We got off at the top floor.
 “Oh my god, this is awesome!” I exclaimed when I saw Andrew Wyeth’s Christina’s World. “This is fucking genius!” I was very excited; I hadn’t felt a connection this powerful to a painting in a long time, not since seeing Bruegel’s The Harvest a day after dropping acid. I took a picture of the label so as not to forget the artist’s name.    
“Drunk is the best way to look at art, don’t you think?” I said as we proceeded towards the Tokyo exhibit. “You can see so much more, everything’s so much more interesting, so much more full.”
“It’s just like with people, the more you drink the more interesting people get.”
“Yes. That’s right. Up to a point. People don’t get more interesting, I get more interested in them.”
“That’s the same thing isn’t it? I mean we’re talking about the same thing.”
“Well....No. With people it’s an illusion. But great art is great whether you’re drunk or not, it’s just when you’re drunk the connection is stronger, you can really feel it when you’re drunk. Or anyway it’s easier to feel it. That’s what these puritanical fuckers don’t understand about alcohol and drugs and all that. They’re so concerned with being productive, they wind up missing everything.”
“Maybe it’s the same with people though, it takes a few drinks to appreciate their good qualities.”
“No, it’s not. Oh, this is excellent!” I exclaimed as we entered the galleries and I stopped to look intently at some photographs, captivated by their power and beauty. My reaction was sincere but as I studied the photos I can’t say I wasn’t conscious of hoping to garner some respect from her for my eccentric and passionate reaction, as well as perhaps some confidence points for ignoring her.
When I disengaged from the pictures she was no longer next to me. I looked around, she was not in the room. I hurried to the next gallery and was relieved when I found her there slowly walking past the exhibits. I came up to her. If she was in any way affected by my lack of attention she did not show it.
“Wow, I forgot how tall you are,” I said.
“That’s the second time you mentioned my height. Is this something that bothers you?”
“No, not at all.”
“Then why do you keep bringing it up?”
By this point my body was swaying involuntarily just a little bit here and there, like a high rise in the wind, and my limbs felt like they were being operated by a maladroit puppeteer. I felt my mind on the brink of sliding into saccharine sentimentality. I was on the precipice of becoming romantic – heavy eyelids, adoring smile. And the energy I was putting out was defeatist. Get a grip fucker! And exude some confidence, I thought to myself, and focused on her flaws: She had a mole on her jaw, and her hips were a bit on the broad side. And she didn’t know Chekhov! What the hell was I nervous about? Really, I wasn’t even nervous. It was some sort of affect, as if this was the way I imagined it should be. She wasn’t my match, spiritually speaking. I told myself I wasn’t interested in her. To fuck, yes, sure, why not? To flatter myself by getting her into bed with just my bare hands so to speak, even more so (bedding an attractive, successful, New York attorney would have been almost as flattering as getting a stripper to fuck me for free). And she was attractive. Pretty face, fit, nice legs, flat belly, golden hair, glowing skin, an apartment in the West Village. And she liked to drink, that was good. And she did things, she lived in the sunlight.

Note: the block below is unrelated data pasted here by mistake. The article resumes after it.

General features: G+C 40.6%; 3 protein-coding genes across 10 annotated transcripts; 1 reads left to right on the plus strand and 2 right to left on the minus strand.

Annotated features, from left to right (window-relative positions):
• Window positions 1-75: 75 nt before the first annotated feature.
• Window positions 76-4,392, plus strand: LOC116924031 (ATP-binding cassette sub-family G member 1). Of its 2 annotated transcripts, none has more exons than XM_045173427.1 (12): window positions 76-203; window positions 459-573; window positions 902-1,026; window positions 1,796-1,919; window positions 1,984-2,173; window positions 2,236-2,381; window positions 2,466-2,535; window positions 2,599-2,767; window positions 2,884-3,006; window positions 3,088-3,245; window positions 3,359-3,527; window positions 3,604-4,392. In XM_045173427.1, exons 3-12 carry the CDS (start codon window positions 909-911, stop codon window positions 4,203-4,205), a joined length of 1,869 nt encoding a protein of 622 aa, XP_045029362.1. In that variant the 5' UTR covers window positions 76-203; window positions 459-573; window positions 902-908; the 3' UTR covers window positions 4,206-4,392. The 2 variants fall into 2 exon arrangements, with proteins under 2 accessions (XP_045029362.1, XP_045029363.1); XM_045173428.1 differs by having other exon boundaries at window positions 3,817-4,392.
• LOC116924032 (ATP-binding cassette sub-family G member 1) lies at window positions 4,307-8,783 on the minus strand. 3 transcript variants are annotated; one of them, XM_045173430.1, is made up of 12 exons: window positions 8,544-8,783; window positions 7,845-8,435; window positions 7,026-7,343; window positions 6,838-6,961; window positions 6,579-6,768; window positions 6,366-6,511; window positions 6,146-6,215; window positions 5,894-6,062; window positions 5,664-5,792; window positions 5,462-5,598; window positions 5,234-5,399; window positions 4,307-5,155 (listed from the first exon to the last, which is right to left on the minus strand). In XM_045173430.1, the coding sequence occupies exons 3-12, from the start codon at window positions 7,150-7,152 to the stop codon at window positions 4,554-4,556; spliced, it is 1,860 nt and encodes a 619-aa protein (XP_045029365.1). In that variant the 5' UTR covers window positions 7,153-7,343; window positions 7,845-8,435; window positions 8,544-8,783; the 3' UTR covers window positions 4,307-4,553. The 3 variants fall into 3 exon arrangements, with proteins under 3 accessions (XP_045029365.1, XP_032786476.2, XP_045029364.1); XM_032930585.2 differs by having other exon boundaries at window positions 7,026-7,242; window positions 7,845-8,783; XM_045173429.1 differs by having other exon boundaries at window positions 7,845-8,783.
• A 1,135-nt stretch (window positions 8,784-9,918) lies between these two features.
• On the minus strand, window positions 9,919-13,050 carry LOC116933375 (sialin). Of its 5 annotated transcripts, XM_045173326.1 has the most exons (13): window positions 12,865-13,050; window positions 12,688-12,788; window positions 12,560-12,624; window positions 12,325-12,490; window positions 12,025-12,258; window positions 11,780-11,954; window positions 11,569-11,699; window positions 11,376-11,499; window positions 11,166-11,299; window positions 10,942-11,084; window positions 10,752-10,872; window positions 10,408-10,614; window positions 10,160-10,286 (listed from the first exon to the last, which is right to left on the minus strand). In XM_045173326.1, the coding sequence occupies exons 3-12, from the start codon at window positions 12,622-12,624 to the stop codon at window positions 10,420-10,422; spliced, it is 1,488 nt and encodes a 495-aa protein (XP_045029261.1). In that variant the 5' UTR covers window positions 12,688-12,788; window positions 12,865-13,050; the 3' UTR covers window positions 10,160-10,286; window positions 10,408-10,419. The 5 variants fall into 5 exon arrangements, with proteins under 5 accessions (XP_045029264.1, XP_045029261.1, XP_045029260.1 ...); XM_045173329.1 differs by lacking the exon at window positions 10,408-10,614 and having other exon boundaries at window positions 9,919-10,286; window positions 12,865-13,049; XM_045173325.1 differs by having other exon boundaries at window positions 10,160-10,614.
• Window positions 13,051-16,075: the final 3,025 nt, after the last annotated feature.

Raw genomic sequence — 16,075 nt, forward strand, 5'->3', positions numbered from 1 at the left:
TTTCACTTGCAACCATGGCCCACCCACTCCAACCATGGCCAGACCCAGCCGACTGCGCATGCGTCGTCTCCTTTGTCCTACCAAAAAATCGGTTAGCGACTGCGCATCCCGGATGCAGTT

“I don’t know why I brought up your height,” I said, “it just came out,” which was true. I had no idea why I’d said it again, I knew she didn’t like it the first time. “But it’s complimentary,” I continued, “really. I like your height, it’s nice. I mean, like, if you were fat I wouldn’t say to you, Wow, you’re so fat! But being tall is nice.”
“Ok.”
We strolled casually by the exhibits, making comments. She was a sweet girl this Paula, had nice arms and strong hands, which I liked. And she laughed at my jokes, at least smiled. When I’d say “cock” or “cunt” it did not put her off. And I don’t think she’d slumped when she saw me. Our back and forth now was easy and light. She wasn’t trying to be too smart or clever, didn’t try to make a spectacle of herself. I found her lack of pretense relaxing. She didn’t labor to understand what the artists were trying to say, didn’t try and analyze how the works made her feel, and the more abstract pieces to her were mere curiosities, often silly or comical. Walking with her past exhibits was like walking by displays in department store windows. It wasn’t a struggle or contest but a light, pleasant outing. And it was charming in its way how she didn’t pay attention to things, how she didn’t know the museum had a coat check, for instance, despite having been here a number of times, how she didn’t know the names of the movies she liked, how she didn’t know Rodin or Balzac, how she did not know Chekhov. Who the hell needs a girl who knows Chekhov? I was sick of the girls who knew Chekhov, who knew Maya Deren, John Cage. Fuck all that. Fuck the dive bars, the no-cover jazz clubs. I was sick of picking through the leftovers in the discounted bin, trying to find a shirt I could live with. I wanted a tailored brand name.